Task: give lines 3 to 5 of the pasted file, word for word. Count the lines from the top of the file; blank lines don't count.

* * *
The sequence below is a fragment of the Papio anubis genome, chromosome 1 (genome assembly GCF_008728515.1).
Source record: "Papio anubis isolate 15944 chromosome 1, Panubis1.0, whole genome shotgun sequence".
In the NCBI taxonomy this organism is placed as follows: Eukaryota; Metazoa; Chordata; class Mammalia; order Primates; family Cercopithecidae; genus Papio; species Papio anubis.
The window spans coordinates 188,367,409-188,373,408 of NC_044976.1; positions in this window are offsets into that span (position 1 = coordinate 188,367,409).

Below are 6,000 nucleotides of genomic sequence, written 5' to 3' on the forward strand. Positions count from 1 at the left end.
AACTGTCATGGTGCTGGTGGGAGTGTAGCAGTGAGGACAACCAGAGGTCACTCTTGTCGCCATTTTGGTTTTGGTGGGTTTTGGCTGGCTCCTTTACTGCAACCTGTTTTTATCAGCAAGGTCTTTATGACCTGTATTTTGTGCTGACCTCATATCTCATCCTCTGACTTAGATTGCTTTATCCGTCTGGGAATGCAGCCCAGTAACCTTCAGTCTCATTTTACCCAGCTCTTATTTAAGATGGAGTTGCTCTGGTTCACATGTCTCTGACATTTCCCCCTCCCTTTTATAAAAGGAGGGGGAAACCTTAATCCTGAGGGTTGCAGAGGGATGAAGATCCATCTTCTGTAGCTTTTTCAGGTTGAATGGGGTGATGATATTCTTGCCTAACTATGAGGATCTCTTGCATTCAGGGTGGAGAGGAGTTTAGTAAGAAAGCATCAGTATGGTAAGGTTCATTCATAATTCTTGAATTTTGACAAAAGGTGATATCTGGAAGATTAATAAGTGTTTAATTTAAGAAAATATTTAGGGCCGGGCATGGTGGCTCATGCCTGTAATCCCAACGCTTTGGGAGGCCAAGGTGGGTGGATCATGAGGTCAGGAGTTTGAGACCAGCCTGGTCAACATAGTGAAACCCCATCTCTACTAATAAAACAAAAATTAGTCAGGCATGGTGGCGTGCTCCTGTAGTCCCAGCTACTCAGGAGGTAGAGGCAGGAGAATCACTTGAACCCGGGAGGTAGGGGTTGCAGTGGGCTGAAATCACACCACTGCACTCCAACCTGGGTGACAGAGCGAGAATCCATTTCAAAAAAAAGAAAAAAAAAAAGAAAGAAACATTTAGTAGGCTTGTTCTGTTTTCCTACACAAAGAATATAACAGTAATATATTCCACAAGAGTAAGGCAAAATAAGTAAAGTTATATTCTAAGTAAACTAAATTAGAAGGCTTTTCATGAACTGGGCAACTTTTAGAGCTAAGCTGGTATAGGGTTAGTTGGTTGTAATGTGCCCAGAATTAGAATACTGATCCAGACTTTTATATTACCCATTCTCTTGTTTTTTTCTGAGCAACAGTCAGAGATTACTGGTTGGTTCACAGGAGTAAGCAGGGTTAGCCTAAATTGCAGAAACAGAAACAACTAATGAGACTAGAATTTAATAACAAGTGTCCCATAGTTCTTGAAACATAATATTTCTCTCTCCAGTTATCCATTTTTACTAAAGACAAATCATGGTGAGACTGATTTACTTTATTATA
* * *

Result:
In the NCBI taxonomy this organism is placed as follows: Eukaryota; Metazoa; Chordata; class Mammalia; order Primates; family Cercopithecidae; genus Papio; species Papio anubis.
The window spans coordinates 188,367,409-188,373,408 of NC_044976.1; positions in this window are offsets into that span (position 1 = coordinate 188,367,409).

Below are 6,000 nucleotides of genomic sequence, written 5' to 3' on the forward strand. Positions count from 1 at the left end.